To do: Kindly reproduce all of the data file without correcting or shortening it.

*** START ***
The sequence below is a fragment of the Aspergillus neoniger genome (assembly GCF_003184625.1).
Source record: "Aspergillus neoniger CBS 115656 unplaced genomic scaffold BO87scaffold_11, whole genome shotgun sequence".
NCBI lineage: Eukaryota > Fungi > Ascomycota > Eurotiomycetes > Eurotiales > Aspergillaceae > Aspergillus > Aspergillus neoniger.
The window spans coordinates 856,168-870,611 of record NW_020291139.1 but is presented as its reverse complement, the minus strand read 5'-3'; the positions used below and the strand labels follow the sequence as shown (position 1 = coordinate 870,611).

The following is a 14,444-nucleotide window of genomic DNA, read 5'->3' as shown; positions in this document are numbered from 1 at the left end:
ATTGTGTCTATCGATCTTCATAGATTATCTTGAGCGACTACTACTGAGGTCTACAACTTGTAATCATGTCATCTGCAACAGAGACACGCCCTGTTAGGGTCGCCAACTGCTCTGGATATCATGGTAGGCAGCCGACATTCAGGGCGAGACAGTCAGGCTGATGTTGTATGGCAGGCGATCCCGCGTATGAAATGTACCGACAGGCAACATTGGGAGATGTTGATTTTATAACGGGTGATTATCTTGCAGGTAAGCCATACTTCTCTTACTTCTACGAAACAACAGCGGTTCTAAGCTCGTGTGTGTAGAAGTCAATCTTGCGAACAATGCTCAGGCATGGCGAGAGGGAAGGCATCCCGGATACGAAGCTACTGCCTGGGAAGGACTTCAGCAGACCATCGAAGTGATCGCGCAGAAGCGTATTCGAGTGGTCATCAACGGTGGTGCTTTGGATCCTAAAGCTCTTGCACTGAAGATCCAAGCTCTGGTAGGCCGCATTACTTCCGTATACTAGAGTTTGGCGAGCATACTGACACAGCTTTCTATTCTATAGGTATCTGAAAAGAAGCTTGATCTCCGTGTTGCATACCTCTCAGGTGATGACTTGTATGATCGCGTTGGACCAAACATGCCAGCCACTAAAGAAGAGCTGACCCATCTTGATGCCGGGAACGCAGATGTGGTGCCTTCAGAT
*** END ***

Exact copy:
The sequence below is a fragment of the Aspergillus neoniger genome (assembly GCF_003184625.1).
Source record: "Aspergillus neoniger CBS 115656 unplaced genomic scaffold BO87scaffold_11, whole genome shotgun sequence".
NCBI lineage: Eukaryota > Fungi > Ascomycota > Eurotiomycetes > Eurotiales > Aspergillaceae > Aspergillus > Aspergillus neoniger.
The window spans coordinates 856,168-870,611 of record NW_020291139.1 but is presented as its reverse complement, the minus strand read 5'-3'; the positions used below and the strand labels follow the sequence as shown (position 1 = coordinate 870,611).

The following is a 14,444-nucleotide window of genomic DNA, read 5'->3' as shown; positions in this document are numbered from 1 at the left end:
ATTGTGTCTATCGATCTTCATAGATTATCTTGAGCGACTACTACTGAGGTCTACAACTTGTAATCATGTCATCTGCAACAGAGACACGCCCTGTTAGGGTCGCCAACTGCTCTGGATATCATGGTAGGCAGCCGACATTCAGGGCGAGACAGTCAGGCTGATGTTGTATGGCAGGCGATCCCGCGTATGAAATGTACCGACAGGCAACATTGGGAGATGTTGATTTTATAACGGGTGATTATCTTGCAGGTAAGCCATACTTCTCTTACTTCTACGAAACAACAGCGGTTCTAAGCTCGTGTGTGTAGAAGTCAATCTTGCGAACAATGCTCAGGCATGGCGAGAGGGAAGGCATCCCGGATACGAAGCTACTGCCTGGGAAGGACTTCAGCAGACCATCGAAGTGATCGCGCAGAAGCGTATTCGAGTGGTCATCAACGGTGGTGCTTTGGATCCTAAAGCTCTTGCACTGAAGATCCAAGCTCTGGTAGGCCGCATTACTTCCGTATACTAGAGTTTGGCGAGCATACTGACACAGCTTTCTATTCTATAGGTATCTGAAAAGAAGCTTGATCTCCGTGTTGCATACCTCTCAGGTGATGACTTGTATGATCGCGTTGGACCAAACATGCCAGCCACTAAAGAAGAGCTGACCCATCTTGATGCCGGGAACGCAGATGTGGTGCCTTCAGAT